Angelina Jolie returns to the role of the wickedly malevolent Maleficent: Mistress of Evil, teaming with the woke sleeping beauty Aurora (Elle Fanning) to protect the magical creatures of the moors.
In Torrance, Ben Affleck hangs up the bat-cowl to take on the role of a former basketball star, sidelined by addictions and the death of his wife, to coach an underdog basketball team at his old school.
Zombieland: Double Tap is the long-awaited sequel to the zombie buddy comedy, with returning stars Woody Harrelson, Jesse Eisenberg, Emma Stone and Abigail Breslin facing new challenges in the post-apocalypse.
Black and Blue stars Naomie Harris as a rookie cop obliged to take on both gangs and her fellow officers after she witnesses cops cold-bloodedly killing a drug dealer.
Edward Norton directs Motherless Brooklyn, a noir mystery set in the 1950s (based on the Jonathan Lethem novel); he also stars as a private detective with Tourette syndrome, out to solve the murder of his PI partner (Bruce Willis).
Terminator: Dark Fate sees Linda Hamilton return to the Terminator universe as Sarah Connor, facing an all-new threat of killer robots out to ensure the future domination of machines over humans. Arnold Schwarzenegger is also in there, living up to the "I’ll be back" promise.
Emilia Clarke leaves behind the whole Mother of Dragons thing to play a troubled young woman confronting her self-destructive issues — and the prospect of love — in Last Christmas, inspired by the Wham! tune of the same name.
Patrick Wilson stars as a military intelligence officer who, after the cataclysmic failure of Pearl Harbor, attempts to convince his superiors of an impending attack in Midway, directed by large-scale mayhem specialist Roland Emmerich (Independence Day).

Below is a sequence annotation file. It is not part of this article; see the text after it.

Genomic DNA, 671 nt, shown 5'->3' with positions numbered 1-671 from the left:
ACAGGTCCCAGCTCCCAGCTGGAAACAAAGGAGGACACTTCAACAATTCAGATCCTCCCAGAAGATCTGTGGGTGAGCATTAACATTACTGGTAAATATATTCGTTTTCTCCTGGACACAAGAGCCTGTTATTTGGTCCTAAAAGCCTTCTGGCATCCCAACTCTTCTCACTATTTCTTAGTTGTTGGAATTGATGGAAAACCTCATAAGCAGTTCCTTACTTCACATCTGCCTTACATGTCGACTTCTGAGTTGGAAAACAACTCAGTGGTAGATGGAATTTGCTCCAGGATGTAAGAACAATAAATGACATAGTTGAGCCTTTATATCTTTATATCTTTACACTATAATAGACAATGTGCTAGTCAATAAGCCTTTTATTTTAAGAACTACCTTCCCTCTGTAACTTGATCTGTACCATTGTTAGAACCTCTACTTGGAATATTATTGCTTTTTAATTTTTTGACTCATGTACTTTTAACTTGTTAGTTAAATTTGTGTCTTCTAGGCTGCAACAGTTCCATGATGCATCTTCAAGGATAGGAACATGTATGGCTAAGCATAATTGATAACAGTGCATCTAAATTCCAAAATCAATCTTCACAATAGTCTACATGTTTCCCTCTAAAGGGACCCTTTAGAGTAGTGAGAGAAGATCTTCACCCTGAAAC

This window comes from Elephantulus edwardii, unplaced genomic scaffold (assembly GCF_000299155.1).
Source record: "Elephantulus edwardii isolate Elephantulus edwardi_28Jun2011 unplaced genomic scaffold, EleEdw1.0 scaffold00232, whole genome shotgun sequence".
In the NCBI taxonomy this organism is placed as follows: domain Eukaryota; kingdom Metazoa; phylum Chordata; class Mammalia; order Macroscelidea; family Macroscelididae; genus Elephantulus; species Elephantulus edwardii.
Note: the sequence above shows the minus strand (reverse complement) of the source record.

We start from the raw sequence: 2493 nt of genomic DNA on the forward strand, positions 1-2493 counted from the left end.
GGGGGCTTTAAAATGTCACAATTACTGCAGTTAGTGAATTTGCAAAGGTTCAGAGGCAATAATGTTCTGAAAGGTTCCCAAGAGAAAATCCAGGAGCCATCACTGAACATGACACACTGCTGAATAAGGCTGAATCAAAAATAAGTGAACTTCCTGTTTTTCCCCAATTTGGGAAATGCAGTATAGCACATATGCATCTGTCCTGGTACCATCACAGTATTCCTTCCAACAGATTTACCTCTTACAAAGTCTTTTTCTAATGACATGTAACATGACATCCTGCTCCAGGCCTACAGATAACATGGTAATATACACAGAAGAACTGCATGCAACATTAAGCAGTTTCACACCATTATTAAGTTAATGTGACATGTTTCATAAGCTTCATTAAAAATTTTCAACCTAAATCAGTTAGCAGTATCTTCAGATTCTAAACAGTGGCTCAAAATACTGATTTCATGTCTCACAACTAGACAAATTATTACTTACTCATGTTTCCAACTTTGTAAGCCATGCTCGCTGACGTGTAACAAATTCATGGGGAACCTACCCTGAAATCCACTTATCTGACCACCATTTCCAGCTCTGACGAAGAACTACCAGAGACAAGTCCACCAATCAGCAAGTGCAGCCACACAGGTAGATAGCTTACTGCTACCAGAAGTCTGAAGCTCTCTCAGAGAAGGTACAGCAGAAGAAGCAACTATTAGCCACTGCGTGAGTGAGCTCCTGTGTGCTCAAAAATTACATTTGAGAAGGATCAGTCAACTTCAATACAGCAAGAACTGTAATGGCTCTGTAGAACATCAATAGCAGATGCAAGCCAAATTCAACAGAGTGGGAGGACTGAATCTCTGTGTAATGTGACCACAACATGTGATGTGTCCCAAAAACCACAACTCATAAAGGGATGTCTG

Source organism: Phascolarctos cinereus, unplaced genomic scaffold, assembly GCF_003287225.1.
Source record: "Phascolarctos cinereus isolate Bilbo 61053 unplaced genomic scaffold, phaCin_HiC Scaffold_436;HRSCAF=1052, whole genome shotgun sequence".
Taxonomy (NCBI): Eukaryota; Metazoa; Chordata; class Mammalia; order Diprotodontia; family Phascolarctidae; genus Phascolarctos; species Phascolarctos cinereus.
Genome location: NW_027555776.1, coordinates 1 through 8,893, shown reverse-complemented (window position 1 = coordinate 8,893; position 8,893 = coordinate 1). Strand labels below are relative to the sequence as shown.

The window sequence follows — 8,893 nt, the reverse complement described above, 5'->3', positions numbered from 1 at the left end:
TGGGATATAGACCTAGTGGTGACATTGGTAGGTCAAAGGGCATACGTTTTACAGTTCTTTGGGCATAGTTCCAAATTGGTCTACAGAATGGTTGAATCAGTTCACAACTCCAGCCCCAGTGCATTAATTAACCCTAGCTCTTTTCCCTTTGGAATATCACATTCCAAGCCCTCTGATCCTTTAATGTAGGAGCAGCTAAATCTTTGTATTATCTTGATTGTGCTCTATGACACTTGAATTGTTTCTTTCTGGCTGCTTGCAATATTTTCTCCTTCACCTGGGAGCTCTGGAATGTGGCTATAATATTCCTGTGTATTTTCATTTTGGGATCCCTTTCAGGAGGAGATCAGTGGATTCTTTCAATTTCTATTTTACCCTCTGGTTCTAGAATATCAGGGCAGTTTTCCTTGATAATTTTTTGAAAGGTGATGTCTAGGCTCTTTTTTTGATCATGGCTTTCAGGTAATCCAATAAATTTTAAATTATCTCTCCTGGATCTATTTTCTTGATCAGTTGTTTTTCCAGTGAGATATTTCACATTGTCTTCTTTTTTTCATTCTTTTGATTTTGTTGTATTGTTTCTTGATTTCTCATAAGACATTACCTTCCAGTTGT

Playing With Fire is a comedy about three macho firefighters (John Cena, John Leguizamo and Keegan-Michael Key) who meet their match caring for three orphans over the Christmas weekend.
Charlie’s Angels is a reboot movie, based on the rebooted TV series, starring Kristen Stewart, Naomi Scott and Ella Balinksi as a trio of can-do operatives out to foil a threat involving a weaponized power source. Elizabeth Banks directs and also plays one of many rotating Bosleys.
Ford v Ferrari sees Ford Motor company honchos in the 1960s enlist a visionary engineer (Matt Damon) and a renegade British driver (Christian Bale) to break the Ferrari winning streak at Le Mans.
Ian McKellen plays an aged conman out to fleece a wealthy widow (Helen Mirren), only to find his mark is more than he bargained for in The Good Liar.
In 21 Bridges, a cop (Chadwick Boseman) orders all of Manhattan to be closed off after eight cops are killed in a robbery involving the theft of 300 kilograms of cocaine. But it soon becomes evident all is not what it seems as the dragnet vice closes in on the hapless robbers.
Esquire reporter Tom Junod (Matthew Rhys) assigned to do a story on kids TV icon Mr. Rogers (Tom Hanks) gets an unforgettable lesson in empathy in A Beautiful Day in the Neighborhood.
Princess Elsa (Idina Menzel) goes on a mission with her sister (Kristen Bell) to learn the secret of her powers in Frozen II.
The Agatha Christie-style murder mystery is turned on its head in Rian Johnson’s Knives Out, starring Daniel Craig as a southern sleuth who insists the wealthy, star-studded family of a murdered patriarch stay on the premises until the murderer is revealed. Also starring Lakeith Stanfield, Jamie Lee Curtis, Chris Evans, Michael Shannon, Toni Collette and Don Johnson.
In a way, Randall King was born into the entertainment beat.